Reut Green, Bar-Ilan University
The Eleventh International Conference on Jewish Names, Paper Abstract
A person's name bears paramount significance in most cultures. Each person carries and transmits a cultural message from the name giver. For example, the choice of a child's first name may illustrate his parents' view of history, whether that is of their family, their cultural group, or even a universal message.
Jewish tradition attributes great importance to the name given to the child. Along with the emergence of the Zionist movement and the immigration to Eretz Israel, there have been significant changes in name giving practices. The main reason is the influence of the Zionist ideology on parents. When the immigrants started to use the Hebrew language, it was deemed inappropriate to continue giving names from other languages.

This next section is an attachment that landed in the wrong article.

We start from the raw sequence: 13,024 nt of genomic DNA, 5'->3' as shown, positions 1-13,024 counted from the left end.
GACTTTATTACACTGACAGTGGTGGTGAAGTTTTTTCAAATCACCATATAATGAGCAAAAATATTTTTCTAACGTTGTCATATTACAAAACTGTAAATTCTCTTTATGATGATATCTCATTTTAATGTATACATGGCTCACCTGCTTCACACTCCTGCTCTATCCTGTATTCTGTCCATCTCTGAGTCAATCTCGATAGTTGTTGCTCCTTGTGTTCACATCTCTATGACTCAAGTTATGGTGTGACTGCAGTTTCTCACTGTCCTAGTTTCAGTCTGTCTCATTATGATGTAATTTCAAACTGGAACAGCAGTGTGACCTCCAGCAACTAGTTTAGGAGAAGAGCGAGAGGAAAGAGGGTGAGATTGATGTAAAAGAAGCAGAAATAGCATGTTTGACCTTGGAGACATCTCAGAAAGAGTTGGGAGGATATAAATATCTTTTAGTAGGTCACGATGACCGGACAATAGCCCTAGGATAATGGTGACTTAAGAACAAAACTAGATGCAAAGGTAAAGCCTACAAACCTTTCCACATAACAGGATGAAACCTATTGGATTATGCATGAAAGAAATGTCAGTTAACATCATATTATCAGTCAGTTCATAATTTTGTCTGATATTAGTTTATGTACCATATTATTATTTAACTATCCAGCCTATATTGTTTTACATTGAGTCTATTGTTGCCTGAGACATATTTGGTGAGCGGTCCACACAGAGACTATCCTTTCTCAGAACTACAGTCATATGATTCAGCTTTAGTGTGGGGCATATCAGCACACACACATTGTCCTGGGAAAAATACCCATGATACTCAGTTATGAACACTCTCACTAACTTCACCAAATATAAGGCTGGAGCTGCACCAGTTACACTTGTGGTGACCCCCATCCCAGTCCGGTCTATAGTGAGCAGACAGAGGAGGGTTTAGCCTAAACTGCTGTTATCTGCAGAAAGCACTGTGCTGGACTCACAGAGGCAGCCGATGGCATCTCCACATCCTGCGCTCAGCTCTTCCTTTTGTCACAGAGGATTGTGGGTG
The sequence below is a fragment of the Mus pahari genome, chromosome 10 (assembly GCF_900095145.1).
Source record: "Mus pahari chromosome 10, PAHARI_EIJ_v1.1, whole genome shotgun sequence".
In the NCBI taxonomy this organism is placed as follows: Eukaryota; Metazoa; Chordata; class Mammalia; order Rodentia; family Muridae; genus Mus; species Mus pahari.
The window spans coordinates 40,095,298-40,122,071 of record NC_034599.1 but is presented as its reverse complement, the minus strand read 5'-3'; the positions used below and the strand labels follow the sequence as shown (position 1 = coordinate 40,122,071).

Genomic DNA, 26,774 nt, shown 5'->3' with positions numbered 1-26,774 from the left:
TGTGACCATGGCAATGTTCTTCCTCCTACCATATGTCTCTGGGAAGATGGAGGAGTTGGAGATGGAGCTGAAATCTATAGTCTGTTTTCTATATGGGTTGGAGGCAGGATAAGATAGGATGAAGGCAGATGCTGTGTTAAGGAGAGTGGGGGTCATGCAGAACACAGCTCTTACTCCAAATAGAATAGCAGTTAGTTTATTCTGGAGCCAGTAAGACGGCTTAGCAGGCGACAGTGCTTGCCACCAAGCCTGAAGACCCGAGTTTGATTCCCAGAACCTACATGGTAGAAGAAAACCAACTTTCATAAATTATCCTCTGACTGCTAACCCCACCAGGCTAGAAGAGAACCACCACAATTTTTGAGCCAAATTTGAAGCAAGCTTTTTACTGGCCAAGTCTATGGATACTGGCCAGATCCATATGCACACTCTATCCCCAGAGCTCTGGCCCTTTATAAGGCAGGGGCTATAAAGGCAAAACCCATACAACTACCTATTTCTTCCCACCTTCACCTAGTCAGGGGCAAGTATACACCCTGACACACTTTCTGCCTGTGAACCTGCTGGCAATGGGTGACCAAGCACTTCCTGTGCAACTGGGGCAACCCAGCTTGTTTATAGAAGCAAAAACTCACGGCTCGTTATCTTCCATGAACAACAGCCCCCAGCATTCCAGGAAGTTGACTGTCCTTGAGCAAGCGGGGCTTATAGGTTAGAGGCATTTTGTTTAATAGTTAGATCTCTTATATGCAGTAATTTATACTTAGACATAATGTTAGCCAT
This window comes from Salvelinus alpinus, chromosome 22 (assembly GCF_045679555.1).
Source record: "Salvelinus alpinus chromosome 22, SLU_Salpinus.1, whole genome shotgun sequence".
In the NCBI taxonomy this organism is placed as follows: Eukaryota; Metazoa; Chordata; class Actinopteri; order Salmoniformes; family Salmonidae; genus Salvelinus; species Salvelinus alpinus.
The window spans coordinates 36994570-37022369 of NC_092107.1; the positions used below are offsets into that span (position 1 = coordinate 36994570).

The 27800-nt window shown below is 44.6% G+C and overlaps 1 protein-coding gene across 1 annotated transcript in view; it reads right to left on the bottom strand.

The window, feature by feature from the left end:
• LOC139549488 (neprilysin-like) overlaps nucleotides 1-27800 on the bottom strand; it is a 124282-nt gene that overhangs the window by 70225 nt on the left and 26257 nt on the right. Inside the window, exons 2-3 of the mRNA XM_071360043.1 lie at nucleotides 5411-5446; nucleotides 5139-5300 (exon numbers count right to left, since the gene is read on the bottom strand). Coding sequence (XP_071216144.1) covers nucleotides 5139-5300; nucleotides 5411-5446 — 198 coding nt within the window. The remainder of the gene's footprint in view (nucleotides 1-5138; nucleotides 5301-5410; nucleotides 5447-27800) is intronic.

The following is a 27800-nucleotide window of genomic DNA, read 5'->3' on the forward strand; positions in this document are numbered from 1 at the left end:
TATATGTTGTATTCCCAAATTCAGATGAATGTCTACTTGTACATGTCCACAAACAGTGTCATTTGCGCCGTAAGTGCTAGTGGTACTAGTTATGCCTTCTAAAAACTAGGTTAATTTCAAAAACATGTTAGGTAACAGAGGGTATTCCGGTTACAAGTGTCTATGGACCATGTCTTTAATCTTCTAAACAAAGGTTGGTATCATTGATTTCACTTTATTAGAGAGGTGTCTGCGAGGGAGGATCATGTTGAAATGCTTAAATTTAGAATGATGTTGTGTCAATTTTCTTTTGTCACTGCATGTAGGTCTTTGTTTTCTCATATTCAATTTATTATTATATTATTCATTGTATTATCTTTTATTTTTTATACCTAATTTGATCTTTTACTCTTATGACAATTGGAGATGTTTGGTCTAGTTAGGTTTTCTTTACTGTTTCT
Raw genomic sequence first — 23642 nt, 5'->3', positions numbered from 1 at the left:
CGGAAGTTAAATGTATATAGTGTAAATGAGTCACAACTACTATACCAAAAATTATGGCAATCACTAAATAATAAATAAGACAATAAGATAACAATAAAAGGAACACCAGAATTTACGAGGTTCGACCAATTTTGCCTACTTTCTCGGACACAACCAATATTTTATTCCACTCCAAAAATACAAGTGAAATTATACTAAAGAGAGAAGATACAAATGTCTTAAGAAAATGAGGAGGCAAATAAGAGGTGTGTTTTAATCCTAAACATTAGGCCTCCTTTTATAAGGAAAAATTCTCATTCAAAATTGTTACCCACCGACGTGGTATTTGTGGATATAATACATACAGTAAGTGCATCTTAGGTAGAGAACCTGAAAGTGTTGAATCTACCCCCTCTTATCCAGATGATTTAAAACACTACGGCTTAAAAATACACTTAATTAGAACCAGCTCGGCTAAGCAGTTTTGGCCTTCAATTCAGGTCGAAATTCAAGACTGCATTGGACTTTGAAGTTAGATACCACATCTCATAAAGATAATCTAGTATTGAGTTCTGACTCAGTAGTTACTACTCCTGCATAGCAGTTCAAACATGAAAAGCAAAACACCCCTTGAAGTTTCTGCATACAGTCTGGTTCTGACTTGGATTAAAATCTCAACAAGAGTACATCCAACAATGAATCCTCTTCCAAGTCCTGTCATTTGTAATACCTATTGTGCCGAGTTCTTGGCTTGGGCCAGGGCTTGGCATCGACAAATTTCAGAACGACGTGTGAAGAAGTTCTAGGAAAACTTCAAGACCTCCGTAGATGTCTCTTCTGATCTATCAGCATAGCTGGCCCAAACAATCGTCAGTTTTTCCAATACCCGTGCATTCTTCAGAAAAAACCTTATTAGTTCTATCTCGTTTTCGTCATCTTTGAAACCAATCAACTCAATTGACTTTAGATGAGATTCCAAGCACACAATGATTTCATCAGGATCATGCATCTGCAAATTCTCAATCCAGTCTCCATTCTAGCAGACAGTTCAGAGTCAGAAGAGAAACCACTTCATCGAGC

In this lecture I will discuss the changes in the names of children who were born in the settlements during the First and Second Aliya periods. I will examine the factors that led to these changes and present the characteristics of the "new" given names, illustrating the national aspect of children's names. Through children's names, the idealistic new comers living in the settlements aimed to instill in their children Zionist values as well as their own parental and national expectations.